Share: 

Beer. Cheese. Wine. More Cheese: The four basic food groups

October 13, 2017

I wrote last week about how the number of shoulder-season events here in the Cape Region continues to exceed my weekly allotment of ink I’m allowed to splatter on this page. But I really want to include you in some of my adventures as much as I can. 

To that end, one of the side-effects of my being on the radio every week is the expansion of my sipping and biting range. As I learn about (and eventually talk about) places familiar to my listeners to the north, the south and the west, I get to introduce Cape Region readers to new places that might warrant a day trip. Or, in this week’s case, more like a half-day trip. 

Fordham Brewery, currently in Dover, was named in honor of Benjamin Fordham. In 1703 he was given a charter by Queen Anne to establish a brewery in the heart of the bustling port city of Annapolis, Md. In 2003, the brewery made the decision to relocate to Dover. 

Meanwhile, in 1989, Old Dominion Brewing Co. was establishing a brewpub operation in Ashburn, Va. It wasn’t long before it was named one of the top 50 breweries in the U.S. Armed with a hunch that their differences would actually made them stronger, Fordham & Dominion joined forces in 2007; consolidating operations in Delaware in 2009. 

That all sounds very high-falutin’ (I’m looking for my powdered wig) until you get to know them. They have a wonderful sense of humor (just look at their “pinup” series of labels), and last week I was honored to be a judge at their annual Cheesetoberfest held at the brewery. 

Yes, you read that right. Cheesetoberfest. This event takes the whole Oktoberfest thing, slathers it with cheese, adds more cheese and an oompah band - all while never losing sight of the obligatory beer angle. I was sequestered in a small room (equipped with beer taps, of course) surrounded by an impressive group of longtime Cheesetoberfest judges. As the all-brass band played on (they were quite good, in fact), well over 500 people moseyed among food trucks and local vendors while we sipped and bit our way to a final decision. The judges’ and the ticketholders’ popular vote coincided with the very local Little Grocer. Sort of a sub shop/caterer/little of this/ little of that spot owned for many years by the Stachecki family, they wowed everyone with their crusty-on-the-outside, creamy-on-the-inside grilled cheese loaded with caramelized onions.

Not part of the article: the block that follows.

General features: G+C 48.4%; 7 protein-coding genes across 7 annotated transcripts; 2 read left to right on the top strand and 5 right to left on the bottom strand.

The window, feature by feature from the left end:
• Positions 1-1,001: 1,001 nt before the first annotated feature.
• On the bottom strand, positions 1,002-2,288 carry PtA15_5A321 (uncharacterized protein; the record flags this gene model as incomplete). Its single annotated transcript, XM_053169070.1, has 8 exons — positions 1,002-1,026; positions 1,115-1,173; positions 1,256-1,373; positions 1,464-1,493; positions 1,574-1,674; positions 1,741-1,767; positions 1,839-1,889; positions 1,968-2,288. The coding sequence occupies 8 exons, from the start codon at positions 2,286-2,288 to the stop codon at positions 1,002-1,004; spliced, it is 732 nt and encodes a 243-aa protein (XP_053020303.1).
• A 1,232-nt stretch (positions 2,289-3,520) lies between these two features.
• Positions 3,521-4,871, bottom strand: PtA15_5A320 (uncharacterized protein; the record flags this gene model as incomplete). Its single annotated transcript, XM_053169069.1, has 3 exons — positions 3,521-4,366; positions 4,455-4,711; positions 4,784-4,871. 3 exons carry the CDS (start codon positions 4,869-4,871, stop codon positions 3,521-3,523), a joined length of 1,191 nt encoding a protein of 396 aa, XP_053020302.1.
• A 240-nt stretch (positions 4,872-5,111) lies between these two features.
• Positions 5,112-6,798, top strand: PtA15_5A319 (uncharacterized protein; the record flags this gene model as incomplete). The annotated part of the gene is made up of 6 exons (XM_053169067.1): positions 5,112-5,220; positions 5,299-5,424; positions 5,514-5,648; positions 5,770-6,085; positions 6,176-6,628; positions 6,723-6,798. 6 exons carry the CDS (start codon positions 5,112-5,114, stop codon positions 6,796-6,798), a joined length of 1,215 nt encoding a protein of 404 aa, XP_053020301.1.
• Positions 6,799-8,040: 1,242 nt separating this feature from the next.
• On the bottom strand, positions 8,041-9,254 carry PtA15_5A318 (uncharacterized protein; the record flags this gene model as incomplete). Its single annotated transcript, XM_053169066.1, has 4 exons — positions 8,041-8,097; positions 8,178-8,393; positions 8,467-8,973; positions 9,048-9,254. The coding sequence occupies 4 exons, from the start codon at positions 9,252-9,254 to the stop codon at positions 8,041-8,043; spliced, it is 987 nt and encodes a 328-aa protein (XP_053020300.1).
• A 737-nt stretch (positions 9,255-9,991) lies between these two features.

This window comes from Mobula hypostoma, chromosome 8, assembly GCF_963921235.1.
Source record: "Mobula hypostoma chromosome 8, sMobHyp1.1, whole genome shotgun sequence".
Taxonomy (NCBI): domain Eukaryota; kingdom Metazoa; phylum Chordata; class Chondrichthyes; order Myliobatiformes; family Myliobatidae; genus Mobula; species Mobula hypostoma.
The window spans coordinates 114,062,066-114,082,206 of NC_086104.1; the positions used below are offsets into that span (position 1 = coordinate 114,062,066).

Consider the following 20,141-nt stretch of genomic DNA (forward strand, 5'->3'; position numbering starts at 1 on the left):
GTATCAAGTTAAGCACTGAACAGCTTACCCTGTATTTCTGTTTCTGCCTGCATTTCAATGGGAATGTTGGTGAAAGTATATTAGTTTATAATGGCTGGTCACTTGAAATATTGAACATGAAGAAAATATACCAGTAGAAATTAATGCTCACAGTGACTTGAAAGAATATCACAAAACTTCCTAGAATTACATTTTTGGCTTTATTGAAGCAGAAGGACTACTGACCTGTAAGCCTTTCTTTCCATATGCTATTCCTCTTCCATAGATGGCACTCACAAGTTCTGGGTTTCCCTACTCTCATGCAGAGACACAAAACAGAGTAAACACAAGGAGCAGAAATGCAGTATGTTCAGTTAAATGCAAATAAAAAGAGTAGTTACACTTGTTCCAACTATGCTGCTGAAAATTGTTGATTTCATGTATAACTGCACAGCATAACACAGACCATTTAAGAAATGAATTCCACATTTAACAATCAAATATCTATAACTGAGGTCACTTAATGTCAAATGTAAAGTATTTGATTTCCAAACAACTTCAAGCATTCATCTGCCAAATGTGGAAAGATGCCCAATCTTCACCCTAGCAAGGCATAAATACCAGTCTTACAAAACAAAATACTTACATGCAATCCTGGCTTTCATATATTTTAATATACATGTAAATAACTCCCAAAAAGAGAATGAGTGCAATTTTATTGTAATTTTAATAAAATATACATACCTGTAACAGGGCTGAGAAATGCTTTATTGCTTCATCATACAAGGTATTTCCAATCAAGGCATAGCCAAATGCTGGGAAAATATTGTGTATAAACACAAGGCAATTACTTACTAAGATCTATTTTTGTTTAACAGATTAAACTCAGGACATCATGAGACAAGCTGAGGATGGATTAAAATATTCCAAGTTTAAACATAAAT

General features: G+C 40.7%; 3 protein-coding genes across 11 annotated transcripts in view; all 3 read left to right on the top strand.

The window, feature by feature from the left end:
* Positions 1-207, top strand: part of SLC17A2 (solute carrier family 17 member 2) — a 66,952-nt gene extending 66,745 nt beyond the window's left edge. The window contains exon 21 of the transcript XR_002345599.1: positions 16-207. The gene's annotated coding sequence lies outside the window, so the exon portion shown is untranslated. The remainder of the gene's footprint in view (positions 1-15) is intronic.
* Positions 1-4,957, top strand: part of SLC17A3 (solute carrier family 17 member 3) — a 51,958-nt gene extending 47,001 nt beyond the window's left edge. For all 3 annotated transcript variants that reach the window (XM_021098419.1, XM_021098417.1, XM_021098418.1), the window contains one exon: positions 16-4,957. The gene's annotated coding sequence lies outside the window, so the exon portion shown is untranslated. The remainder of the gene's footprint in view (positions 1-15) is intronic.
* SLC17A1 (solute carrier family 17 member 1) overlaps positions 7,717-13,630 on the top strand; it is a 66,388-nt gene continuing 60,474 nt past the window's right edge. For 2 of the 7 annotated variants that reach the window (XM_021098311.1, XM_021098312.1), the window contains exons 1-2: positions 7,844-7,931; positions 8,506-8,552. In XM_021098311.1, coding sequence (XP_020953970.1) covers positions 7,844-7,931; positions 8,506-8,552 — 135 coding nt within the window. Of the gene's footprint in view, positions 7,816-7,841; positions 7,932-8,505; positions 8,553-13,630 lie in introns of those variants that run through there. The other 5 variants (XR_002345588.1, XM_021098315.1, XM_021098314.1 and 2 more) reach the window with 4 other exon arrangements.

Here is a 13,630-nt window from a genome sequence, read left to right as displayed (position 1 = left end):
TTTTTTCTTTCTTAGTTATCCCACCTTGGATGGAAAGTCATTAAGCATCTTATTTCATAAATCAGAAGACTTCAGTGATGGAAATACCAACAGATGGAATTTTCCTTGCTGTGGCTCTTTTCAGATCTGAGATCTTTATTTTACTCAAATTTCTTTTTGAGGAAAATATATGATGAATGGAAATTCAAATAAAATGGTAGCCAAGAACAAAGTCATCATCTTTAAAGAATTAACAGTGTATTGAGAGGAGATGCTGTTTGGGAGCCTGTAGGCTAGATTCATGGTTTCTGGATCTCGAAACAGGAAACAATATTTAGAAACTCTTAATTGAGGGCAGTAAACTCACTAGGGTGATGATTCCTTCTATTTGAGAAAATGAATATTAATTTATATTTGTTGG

When it came to the mac & cheese awards, the judges’ decision and the popular vote diverged. The public gave the nod to Doc Magrogan’s restaurant at Dover Downs, but the judges, with their seasoned palates, long list of accolades (well, them, not me) and vast knowledge of everything food, chose ... wait for it ... Applebee’s of Dover! I’m here to tell you that we all agreed unanimously on that one. Just goes to prove that sometimes y’just never know. 

On Friday night, there was no shortage of big names in the culinary and wine world at The Clubhouse at Baywood Greens. The Private Reserve Dinner at that beautiful venue was graced by Master Sommelier Larry O’Brien (one of only 236 in the world), SoDel Concepts head of culinary operations and Vice President Doug Ruley, and Craig Ellick, Ambassador of Stonestreet Estate Winery in Alexander Valley, Calif. 

Doug was joined by yet another award winner in his own right, Matt’s Fish Camp Executive Chef Maurice Catlett, and the executive chef of Baywood Greens himself, Tom Deptula. 

Ruley, Catlett, Deptula and their team could do no wrong. Whipped burrata with a fig & onion jam surprise inside was followed by Wagyu beef tartare sporting a jaunty egg yolk hat. Fork-tender lamb loin was all decked out with cherries, pistachios and blue cheese. 

Larry O’Brien and his merry band of oenophiles matched the kitchen course-by-course with such delicacies as La Crema Pinot Noir from Willamette Valley and the velvety smooth Les Cadrans de Lassègue from St. Émilion, Bordeaux, France. 

I’m still not used to the fact that we have access to all this, right here in the used-to-be-a-scary-ghost-town Rehoboth Beach area. Get out there and enjoy the off-season and let our talented restaurateurs know you appreciate the risks they took to bring their talents to the beach.

  • So many restaurants, so little time! Food writer Bob Yesbek gives readers a sneak peek behind the scenes, exposing the inner workings of the local culinary industry, from the farm to the table and everything in between. He can be reached at byesbek@capegazette.com.

    Masthead photo by Grant Gursky. Used with permission from Coastal Style Magazine.

Welcome to The Cape Gazette Archive.
This content is provided free of charge
thanks to our sponsor:

Close ad in...

Close Ad